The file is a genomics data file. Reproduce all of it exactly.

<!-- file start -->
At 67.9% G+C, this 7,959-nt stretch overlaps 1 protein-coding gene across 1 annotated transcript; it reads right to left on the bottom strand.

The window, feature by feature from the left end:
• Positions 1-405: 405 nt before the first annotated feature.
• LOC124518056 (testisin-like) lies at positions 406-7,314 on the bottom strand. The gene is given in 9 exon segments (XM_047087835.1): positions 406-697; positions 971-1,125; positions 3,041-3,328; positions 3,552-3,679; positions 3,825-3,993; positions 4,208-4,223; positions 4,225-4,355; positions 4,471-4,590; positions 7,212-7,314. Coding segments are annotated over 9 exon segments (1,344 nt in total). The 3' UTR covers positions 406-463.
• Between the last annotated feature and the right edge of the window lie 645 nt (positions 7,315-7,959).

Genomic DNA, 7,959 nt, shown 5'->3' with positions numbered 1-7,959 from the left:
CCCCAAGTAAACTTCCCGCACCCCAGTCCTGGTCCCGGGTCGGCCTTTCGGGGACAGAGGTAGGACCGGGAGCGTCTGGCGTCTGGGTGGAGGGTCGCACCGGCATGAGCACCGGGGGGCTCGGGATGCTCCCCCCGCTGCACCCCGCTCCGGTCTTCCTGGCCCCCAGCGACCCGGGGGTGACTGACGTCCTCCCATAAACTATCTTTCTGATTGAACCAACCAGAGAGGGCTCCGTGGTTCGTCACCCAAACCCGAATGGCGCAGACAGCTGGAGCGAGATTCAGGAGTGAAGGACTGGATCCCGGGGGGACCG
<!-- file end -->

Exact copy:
At 67.9% G+C, this 7,959-nt stretch overlaps 1 protein-coding gene across 1 annotated transcript; it reads right to left on the bottom strand.

The window, feature by feature from the left end:
• Positions 1-405: 405 nt before the first annotated feature.
• LOC124518056 (testisin-like) lies at positions 406-7,314 on the bottom strand. The gene is given in 9 exon segments (XM_047087835.1): positions 406-697; positions 971-1,125; positions 3,041-3,328; positions 3,552-3,679; positions 3,825-3,993; positions 4,208-4,223; positions 4,225-4,355; positions 4,471-4,590; positions 7,212-7,314. Coding segments are annotated over 9 exon segments (1,344 nt in total). The 3' UTR covers positions 406-463.
• Between the last annotated feature and the right edge of the window lie 645 nt (positions 7,315-7,959).

Genomic DNA, 7,959 nt, shown 5'->3' with positions numbered 1-7,959 from the left:
CCCCAAGTAAACTTCCCGCACCCCAGTCCTGGTCCCGGGTCGGCCTTTCGGGGACAGAGGTAGGACCGGGAGCGTCTGGCGTCTGGGTGGAGGGTCGCACCGGCATGAGCACCGGGGGGCTCGGGATGCTCCCCCCGCTGCACCCCGCTCCGGTCTTCCTGGCCCCCAGCGACCCGGGGGTGACTGACGTCCTCCCATAAACTATCTTTCTGATTGAACCAACCAGAGAGGGCTCCGTGGTTCGTCACCCAAACCCGAATGGCGCAGACAGCTGGAGCGAGATTCAGGAGTGAAGGACTGGATCCCGGGGGGACCG